You may wonder what these very different places on the globe have in common: Manhasset, Long Island; Vienna, Austria; and Valletta, Malta.
Unfortunately, all three represent an enormous piece of diplomatic failure that now helps prolong a decades-old dispute that threatens to put a damper on the most positive outcomes from the Arab Spring while thwarting movements toward democracy, peace and economic development in a key part of the world.
The Western Sahara, a piece of territory the size of Colorado, has perhaps 500,000 people within its borders living, voting and participating under Moroccan sovereignty. The area has been a source of enormous contention for decades, essentially since the Spanish pulled out in 1975. The primary parties are Morocco, the Polisario — whose members live in refugee camps in southern Algeria and number fewer than 100,000 — and the Polisario’s principal backers, Algeria.
This week, the United Nations-sponsored negotiations between the parties resume in Manhasset, the ninth such session in the past several years.
Chris Ross, the U.N. secretary general’s special envoy for the Western Sahara, has publicly asked for the parties to negotiate in good faith “with the help of the international community.”
Interestingly, he has also asked that parties respond to concrete proposals that any party makes aimed at resolving the crisis.
One party — Morocco — has put forward just such a proposal. It’s been on the table for years. The kingdom’s proposal — for autonomy for the people of the Sahara under Moroccan sovereignty — has gained the endorsement of the past three U.S. administrations — Clinton, Bush and Obama. A majority of Congress has signaled its support on more than one occasion. The previous U.N. special envoy also called for negotiations to be conducted solely on autonomy under Moroccan sovereignty.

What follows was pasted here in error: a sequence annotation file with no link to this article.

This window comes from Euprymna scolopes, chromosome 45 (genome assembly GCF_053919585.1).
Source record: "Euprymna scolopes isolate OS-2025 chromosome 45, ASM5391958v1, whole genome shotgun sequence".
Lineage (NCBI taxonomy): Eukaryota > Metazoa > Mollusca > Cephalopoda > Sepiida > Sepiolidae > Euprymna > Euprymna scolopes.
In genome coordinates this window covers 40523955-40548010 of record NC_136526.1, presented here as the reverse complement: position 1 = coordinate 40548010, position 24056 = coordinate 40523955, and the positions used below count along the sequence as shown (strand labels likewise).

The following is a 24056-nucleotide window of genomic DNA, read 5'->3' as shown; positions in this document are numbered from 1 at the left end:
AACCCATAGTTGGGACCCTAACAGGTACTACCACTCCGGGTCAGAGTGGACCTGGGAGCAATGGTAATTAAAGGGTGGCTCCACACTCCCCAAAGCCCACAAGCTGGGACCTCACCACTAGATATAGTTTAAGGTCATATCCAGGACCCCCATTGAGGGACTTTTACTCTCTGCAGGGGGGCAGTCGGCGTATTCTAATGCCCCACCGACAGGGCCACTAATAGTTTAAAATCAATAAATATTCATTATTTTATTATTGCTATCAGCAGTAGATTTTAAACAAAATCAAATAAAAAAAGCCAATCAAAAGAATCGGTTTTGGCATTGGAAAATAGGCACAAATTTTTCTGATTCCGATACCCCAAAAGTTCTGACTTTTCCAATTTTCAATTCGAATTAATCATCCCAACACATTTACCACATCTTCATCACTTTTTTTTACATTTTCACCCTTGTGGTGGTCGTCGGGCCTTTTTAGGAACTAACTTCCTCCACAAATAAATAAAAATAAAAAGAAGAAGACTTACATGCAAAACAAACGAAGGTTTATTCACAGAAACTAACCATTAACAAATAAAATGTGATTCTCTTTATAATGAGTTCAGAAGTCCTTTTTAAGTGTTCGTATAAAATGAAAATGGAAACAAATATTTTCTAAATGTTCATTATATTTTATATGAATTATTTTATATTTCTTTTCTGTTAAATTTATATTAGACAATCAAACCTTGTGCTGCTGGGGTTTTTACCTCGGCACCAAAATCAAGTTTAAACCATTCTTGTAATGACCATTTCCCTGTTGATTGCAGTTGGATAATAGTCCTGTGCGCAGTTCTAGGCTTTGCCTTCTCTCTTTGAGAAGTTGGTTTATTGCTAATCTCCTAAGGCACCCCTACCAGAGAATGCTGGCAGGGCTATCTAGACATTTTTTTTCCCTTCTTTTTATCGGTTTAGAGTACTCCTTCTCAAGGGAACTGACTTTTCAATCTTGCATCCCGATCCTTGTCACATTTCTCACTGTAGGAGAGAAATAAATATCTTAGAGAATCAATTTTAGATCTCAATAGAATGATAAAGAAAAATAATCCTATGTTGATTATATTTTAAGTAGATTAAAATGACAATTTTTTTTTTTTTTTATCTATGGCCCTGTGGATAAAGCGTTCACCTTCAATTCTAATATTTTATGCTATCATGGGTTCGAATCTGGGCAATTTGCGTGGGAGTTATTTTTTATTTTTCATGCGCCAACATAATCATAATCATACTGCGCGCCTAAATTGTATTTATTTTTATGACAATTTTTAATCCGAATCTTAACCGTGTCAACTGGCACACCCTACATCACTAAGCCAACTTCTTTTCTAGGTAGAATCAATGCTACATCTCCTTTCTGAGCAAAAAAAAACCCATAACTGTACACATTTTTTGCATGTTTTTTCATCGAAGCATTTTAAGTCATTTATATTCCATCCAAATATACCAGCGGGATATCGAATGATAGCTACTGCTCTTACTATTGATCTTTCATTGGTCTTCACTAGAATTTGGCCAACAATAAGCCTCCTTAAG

Is there another serious conflict in the world where there is such overwhelming bipartisan support in Congress for a path to resolution? We think not.
But during the past eight negotiating sessions, no progress has been made. There’s been no serious response by the Polisario or their Algerian backers to the Moroccan approach. No suggestions for how to amend it, shape it, even to fundamentally change it.
But this negotiating session should be different. This session should be the one that suddenly changes the equation and leads to a resolution. Of course, it will take a change in behavior by all parties, but particularly the Polisario.
Why is there a chance to move rapidly forward to a settlement? Because it takes place with an entirely new political and social backdrop in North Africa.
What is this new paradigm that makes settlement of the Sahara dispute such an urgent — and achievable — priority?
First, the main advocates for the Polisario are either gone or are severely weakened. Start with Moammar Gadhafi. Polisario-recruited mercenaries fought to keep him in power, but he’s gone. The new Libyan government has endorsed the Moroccan approach.
Moreover, former Polisario supporters are now backing away from them. The Polisario’s human rights record has been recently criticized by the French. The Spanish government is no longer a major backer.
And the Polisario is faced with a mounting protest from within, particularly from its youth groups and their frustration over the Sahara stalemate. The recent “re-election” of the Polisario’s leader, Mohamed Abdelaziz, with 96-plus percent of the vote, seemed an anachronism, a throw-back to a period — not long ago — when elections across much of North Africa were rigged.
Rep. Bill Cassidy has his blood drawn by Alesha Barbour during a free hepatitis screening in the Rayburn House Office Building hosted by the Congressional Viral Hepatitis Caucus to recognize "National Viral Hepatitis Testing Day."
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